The Spectrum of Psychotic Disorders: Neurobiology, Etiology, and PathogenesisJames Allen Wilcox, DO, PhD
University of Arizona, Tucson, AZ, USA
This book is on a fascinating topic. The editors have assembled a group of leading experts who review psychotic conditions from many different angles. With this approach, the bad habit of seeing psychosis as a functional disorder is refined and the reader can clearly view this condition as a symptom complex that could arise from a variety of causes. This is the excellent premise from which the text develops.
Edited by Daryl Fujii and Iqbal Ahmed; Cambridge University Press; New York, NY; 2007; ISBN: 978-0-521-85056-8; $150.00 (hardcover), 572 pp.
The editors begin with topics in schizophrenia and mood disorders and then rapidly move to the more coarse organic causes of psychosis. This is well handled as the quality of symptoms is important to the differential, and this issue is laid out in the first 20 pages. The second portion deals with symptoms of false perception and thought disorder often seen in epilepsy, stroke, tumors, and inflammatory processes. The experience of hospital consultants demonstrates that many medical conditions ranging from urinary tract infections to massive “silent” tumors cause a variety of delirium and transient psychoses. My only criticism of this section is that it could have been longer. A bit more detail would have helped young clinicians looking for more meat on these topics. For experienced clinicians, the section was sufficient and enjoyable to read.
Midway through the text the topics change to drug-induced psychosis. This section runs about 40 pages. This is a valuable addition as this problem is very common and often poorly treated. An interesting chapter on cannabis-related mental status problems is included in this section, followed by excellent chapters on cocaine and methamphetamine abuse. We often deal with stimulant-induced syndromes of psychosis, and the authors cover this topic quite well. They discuss epidemiology, risk factors for decompensation, and treatment. The last part of this section deals with iatrogenic causes of psychosis.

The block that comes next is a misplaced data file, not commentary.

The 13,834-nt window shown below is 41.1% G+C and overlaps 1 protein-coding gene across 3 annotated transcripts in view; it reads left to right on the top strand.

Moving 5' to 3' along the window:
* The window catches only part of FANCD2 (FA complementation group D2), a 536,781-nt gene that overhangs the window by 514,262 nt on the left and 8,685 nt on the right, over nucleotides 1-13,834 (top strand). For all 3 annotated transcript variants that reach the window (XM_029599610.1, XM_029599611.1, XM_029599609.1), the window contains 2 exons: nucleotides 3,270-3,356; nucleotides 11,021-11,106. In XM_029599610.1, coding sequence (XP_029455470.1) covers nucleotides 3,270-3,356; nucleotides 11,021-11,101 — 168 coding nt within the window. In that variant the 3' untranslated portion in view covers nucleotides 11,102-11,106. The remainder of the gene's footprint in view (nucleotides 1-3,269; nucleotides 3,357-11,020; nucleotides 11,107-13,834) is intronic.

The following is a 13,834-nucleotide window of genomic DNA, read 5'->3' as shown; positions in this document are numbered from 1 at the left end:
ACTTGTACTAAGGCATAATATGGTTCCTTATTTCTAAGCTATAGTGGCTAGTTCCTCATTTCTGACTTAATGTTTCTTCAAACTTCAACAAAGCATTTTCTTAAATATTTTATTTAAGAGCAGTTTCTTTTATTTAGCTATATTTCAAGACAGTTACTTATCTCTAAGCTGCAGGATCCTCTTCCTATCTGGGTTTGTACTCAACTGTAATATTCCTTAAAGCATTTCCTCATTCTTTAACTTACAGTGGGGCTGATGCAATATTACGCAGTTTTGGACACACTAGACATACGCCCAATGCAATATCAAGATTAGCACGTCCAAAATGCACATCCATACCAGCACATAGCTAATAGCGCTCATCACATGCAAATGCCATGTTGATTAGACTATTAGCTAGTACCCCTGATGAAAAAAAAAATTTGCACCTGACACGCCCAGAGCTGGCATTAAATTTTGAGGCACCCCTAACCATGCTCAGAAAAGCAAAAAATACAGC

Considerable media attention has been given to the misuse of prescription drugs and to physician error. The section has many useful references and would be a great help to emergency room physicians. Many medical professionals prescribe liberally and forget the intoxicating side effects of their work. I have consulted on “psychotic” patients who were simply delirious from polypharmacy. To the amazement of attending physicians, these individuals improved when their medications were decreased. With so many people on so many drugs, this is a much-needed addition to any book dealing with the spectrum of psychosis.
The last segment of the book deals with psychosis seen in neurodegenerative disorders. Problems with Alzheimer’s disease, Lewy body dementia, and Parkinson’s disease are dealt with in this portion. The last part examines psychosis associated with sensory impairment. Since the advent of brief psychotherapy and relatively benign psychotropic medications, many psychiatrists have forgotten their roots in neurology. The diseases noted above are becoming increasingly common. A good review of dementia and or neurodegenerative conditions is vital in any text on psychotic conditions. I wish this section were longer and more detailed, but it is sufficient for a book of this kind. This is generally an enjoyable and informative reading experience.
This book is an excellent addition to the clinician’s library. It is set up to contain epidemiological information on age of onset, genetics, risk factors, and ideas to consider for each case of psychosis mentioned in this review. The reading is quick and precise. Treatment options and risk reduction strategies are offered for each scenario. It is well written and contains excellent references. This book could be considered a brief textbook about the differential diagnosis of psychosis. It should be available to all teaching hospitals and consult services.
Annals of Clinical Psychiatry ©2009 American Academy of Clinical Psychiatrists